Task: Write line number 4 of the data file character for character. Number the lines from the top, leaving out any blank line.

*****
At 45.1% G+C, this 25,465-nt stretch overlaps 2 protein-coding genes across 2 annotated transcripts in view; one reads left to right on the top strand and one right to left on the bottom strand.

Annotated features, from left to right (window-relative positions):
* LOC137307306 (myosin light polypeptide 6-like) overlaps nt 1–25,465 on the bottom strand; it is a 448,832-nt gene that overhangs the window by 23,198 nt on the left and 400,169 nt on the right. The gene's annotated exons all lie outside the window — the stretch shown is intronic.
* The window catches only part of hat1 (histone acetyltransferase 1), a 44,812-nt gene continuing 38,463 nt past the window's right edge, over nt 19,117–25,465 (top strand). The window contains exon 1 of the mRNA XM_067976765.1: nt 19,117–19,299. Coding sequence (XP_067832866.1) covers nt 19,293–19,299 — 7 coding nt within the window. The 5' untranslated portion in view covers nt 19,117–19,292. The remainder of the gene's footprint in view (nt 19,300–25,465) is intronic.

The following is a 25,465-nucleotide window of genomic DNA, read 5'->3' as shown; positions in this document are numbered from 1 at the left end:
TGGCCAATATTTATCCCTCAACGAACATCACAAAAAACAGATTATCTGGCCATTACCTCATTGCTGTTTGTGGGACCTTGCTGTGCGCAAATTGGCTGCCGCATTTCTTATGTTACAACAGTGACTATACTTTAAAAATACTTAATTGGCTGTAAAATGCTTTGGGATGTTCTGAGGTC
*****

* The window catches only part of hat1 (histone acetyltransferase 1), a 44,812-nt gene continuing 38,463 nt past the window's right edge, over nt 19,117–25,465 (top strand). The window contains exon 1 of the mRNA XM_067976765.1: nt 19,117–19,299. Coding sequence (XP_067832866.1) covers nt 19,293–19,299 — 7 coding nt within the window. The 5' untranslated portion in view covers nt 19,117–19,292. The remainder of the gene's footprint in view (nt 19,300–25,465) is intronic.